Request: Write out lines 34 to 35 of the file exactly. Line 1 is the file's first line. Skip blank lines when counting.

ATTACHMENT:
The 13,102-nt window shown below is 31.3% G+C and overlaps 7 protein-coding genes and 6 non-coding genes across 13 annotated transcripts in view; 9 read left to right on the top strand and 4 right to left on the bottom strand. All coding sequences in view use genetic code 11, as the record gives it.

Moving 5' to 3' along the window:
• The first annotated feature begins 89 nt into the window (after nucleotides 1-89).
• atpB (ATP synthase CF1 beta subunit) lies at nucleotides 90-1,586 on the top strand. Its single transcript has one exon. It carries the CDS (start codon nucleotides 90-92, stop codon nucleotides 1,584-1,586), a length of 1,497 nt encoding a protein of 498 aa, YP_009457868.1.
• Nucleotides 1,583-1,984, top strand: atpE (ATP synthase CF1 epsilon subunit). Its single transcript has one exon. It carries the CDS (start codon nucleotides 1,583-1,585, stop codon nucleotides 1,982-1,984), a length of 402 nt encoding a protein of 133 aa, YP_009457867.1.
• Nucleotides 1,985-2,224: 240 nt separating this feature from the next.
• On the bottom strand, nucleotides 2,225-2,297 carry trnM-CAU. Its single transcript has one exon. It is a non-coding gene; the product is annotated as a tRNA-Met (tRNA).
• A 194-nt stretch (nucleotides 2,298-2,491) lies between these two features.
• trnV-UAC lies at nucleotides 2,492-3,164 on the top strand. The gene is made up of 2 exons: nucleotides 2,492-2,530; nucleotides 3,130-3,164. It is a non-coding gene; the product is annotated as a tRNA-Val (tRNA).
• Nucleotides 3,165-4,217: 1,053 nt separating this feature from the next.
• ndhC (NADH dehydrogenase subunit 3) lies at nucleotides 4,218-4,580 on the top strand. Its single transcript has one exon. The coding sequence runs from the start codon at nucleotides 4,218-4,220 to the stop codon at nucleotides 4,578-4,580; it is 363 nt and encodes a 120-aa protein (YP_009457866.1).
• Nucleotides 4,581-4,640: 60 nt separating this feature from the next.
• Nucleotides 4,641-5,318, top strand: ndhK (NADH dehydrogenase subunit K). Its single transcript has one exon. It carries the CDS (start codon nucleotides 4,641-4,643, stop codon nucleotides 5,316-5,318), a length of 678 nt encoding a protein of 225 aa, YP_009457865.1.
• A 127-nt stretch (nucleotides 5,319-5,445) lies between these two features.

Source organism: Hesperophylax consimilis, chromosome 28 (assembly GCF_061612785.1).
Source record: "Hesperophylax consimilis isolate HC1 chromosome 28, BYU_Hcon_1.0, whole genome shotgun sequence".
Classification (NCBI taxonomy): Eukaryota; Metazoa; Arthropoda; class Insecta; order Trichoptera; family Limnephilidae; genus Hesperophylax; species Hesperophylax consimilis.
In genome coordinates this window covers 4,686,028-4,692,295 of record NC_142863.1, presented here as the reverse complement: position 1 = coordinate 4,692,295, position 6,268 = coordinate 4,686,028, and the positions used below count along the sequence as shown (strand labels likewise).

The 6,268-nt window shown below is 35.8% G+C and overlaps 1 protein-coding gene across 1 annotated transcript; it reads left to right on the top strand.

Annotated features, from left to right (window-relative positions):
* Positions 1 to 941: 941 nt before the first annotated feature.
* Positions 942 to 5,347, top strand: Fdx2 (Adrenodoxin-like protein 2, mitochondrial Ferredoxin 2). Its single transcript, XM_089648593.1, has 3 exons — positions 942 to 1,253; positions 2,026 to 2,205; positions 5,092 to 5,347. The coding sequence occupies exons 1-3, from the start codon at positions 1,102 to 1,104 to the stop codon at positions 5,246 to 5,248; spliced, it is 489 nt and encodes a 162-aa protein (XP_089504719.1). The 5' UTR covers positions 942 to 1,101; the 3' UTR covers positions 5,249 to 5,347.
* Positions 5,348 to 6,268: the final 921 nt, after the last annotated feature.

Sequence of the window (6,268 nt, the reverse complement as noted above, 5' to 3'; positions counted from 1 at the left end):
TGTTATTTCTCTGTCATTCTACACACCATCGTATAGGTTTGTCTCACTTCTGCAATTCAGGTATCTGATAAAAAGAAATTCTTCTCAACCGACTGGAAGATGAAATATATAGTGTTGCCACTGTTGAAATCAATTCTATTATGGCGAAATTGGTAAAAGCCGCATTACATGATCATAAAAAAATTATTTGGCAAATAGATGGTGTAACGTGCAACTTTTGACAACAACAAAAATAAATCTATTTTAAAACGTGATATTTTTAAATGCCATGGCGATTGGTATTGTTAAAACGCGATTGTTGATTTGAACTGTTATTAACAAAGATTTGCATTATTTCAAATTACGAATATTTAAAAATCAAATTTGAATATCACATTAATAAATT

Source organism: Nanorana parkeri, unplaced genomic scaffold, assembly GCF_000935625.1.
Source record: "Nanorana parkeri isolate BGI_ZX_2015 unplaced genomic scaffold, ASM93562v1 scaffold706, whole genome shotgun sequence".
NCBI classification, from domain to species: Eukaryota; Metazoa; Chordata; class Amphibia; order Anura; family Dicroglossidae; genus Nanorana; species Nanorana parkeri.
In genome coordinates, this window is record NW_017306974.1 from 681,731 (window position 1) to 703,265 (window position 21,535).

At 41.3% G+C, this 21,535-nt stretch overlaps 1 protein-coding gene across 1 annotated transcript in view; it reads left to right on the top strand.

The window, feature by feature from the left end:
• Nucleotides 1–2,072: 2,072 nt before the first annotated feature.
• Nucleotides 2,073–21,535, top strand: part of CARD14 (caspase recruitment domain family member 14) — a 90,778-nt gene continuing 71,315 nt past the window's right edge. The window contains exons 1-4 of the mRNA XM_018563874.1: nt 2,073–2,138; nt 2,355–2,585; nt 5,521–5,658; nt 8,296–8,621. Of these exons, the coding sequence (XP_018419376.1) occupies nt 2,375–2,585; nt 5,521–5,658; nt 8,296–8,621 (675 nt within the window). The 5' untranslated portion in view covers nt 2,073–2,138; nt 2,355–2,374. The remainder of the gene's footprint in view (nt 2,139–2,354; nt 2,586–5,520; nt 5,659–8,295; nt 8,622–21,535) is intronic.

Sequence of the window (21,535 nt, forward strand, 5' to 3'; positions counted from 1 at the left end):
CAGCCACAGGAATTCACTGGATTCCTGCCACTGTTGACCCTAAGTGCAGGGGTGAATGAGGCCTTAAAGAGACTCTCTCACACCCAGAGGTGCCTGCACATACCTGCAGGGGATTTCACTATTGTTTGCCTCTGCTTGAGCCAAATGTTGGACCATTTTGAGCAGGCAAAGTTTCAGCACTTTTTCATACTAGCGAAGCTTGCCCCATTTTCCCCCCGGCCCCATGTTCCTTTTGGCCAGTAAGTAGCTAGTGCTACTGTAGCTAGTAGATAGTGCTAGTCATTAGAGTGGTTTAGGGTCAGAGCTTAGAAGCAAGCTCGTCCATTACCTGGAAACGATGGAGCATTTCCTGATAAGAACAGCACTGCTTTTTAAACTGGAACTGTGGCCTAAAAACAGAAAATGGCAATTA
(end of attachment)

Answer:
Sequence of the window (21,535 nt, forward strand, 5' to 3'; positions counted from 1 at the left end):
CAGCCACAGGAATTCACTGGATTCCTGCCACTGTTGACCCTAAGTGCAGGGGTGAATGAGGCCTTAAAGAGACTCTCTCACACCCAGAGGTGCCTGCACATACCTGCAGGGGATTTCACTATTGTTTGCCTCTGCTTGAGCCAAATGTTGGACCATTTTGAGCAGGCAAAGTTTCAGCACTTTTTCATACTAGCGAAGCTTGCCCCATTTTCCCCCCGGCCCCATGTTCCTTTTGGCCAGTAAGTAGCTAGTGCTACTGTAGCTAGTAGATAGTGCTAGTCATTAGAGTGGTTTAGGGTCAGAGCTTAGAAGCAAGCTCGTCCATTACCTGGAAACGATGGAGCATTTCCTGATAAGAACAGCACTGCTTTTTAAACTGGAACTGTGGCCTAAAAACAGAAAATGGCAATTA